A cluster investigation of Candida auris among hospitalized incarcerated patients

April N. McDougal, Mary Ann Demaet, Bobbiejean Garcia, Teresa York, Thomas Iverson, Olugbenga Ojo, Janak Patel

Research output: Contribution to journalArticlepeer-review

Abstract

Objective: Investigate and mitigate a cluster of Candida auris cases among incarcerated patients in a maximum-security prison hospital utilizing contact tracing, screening, whole genome sequencing, and environmental sampling and decontamination. Design: Outbreak investigation. Setting: Inpatient prison hospital affiliated with an academic tertiary referral center. Patients: Inmates of the Texas Department of Criminal Justice. Methods: Epidemiologic and environmental investigations were conducted including contact tracing, point prevalence surveys, and environmental sampling. Whole genome sequencing was performed on positive patient isolates. Results: Following a clinical case of C. auris fungemia, 344 patients underwent C. auris surveillance screening. Eight (2.3%) patients were identified with C. auris colonization. All patients were male. Our index patient was the only clinical case and death. Whole genome sequencing was performed on the nine patient isolates. All isolates were clade III (Africa) and clustered together with the largest SNP difference being 21. Environmental cultures from 7 of 61 rooms (11.5%) were positive following terminal disinfection with bleach. Sites nearest to the patient were most often positive including the hospital bed rails and bedside table. The transmission cluster was successfully mitigated within 60 days of identification. Conclusions: Implementation of an aggressive surveillance and decontamination program resulted in mitigation of a C. auris transmission cluster among our incarcerated patients. This investigation provides valuable insight into C. auris transmission in the incarcerated population, which is not considered a classic high-risk population as well as the challenges faced to stop transmission in a facility that requires the use of shared patient environments.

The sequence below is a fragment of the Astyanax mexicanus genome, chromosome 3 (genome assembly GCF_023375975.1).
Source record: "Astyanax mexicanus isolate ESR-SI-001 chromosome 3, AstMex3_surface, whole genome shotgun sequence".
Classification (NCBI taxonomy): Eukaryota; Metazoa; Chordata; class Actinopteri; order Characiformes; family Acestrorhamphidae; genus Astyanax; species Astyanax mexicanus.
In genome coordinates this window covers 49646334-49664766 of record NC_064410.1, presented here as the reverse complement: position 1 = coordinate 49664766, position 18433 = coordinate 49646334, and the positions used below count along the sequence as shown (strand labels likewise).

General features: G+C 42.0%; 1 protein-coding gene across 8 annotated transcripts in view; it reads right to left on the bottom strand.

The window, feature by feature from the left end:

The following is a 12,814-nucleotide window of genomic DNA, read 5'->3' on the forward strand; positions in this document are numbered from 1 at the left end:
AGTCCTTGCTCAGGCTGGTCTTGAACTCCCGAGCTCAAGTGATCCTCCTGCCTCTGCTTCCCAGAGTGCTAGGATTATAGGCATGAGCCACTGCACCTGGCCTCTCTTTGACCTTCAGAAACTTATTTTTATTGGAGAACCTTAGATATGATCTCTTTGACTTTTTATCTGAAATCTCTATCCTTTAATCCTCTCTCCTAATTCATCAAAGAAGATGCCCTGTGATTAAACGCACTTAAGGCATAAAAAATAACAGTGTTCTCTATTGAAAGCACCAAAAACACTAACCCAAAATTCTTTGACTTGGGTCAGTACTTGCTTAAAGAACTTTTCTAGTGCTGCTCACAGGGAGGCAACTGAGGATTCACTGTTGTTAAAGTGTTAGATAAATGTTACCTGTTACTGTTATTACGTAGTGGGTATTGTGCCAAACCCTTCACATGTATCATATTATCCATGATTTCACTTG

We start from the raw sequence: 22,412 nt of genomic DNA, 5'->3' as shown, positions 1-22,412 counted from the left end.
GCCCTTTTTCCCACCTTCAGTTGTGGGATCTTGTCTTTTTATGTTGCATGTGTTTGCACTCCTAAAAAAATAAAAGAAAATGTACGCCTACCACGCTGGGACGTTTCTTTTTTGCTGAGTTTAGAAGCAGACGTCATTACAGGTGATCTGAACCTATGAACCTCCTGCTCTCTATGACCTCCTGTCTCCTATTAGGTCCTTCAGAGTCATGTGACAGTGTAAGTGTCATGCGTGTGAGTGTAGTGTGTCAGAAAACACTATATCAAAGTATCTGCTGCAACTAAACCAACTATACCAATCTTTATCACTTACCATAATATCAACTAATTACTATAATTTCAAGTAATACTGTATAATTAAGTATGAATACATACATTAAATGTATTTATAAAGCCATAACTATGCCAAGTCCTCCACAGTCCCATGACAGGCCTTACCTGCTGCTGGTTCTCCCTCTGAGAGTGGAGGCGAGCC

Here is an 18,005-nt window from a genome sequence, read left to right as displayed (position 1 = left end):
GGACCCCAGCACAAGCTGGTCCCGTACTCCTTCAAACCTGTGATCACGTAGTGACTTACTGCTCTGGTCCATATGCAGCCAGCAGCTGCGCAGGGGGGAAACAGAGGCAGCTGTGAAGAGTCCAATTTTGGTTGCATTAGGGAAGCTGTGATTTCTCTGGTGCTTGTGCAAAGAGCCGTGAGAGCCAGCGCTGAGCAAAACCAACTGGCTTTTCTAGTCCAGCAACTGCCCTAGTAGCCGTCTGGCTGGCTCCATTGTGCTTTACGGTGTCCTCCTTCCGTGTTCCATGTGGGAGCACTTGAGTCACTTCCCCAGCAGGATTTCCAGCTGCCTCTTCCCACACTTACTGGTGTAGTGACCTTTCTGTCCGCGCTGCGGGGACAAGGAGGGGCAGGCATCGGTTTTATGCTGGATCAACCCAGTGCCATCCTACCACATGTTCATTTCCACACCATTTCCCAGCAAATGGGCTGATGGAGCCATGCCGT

Original languageEnglish (US)
Article numbere244
JournalAntimicrobial Stewardship and Healthcare Epidemiology
Volume3
Issue number1
DOIs
StatePublished - Dec 19 2023

ASJC Scopus subject areas

  • Epidemiology
  • Microbiology (medical)
  • Infectious Diseases

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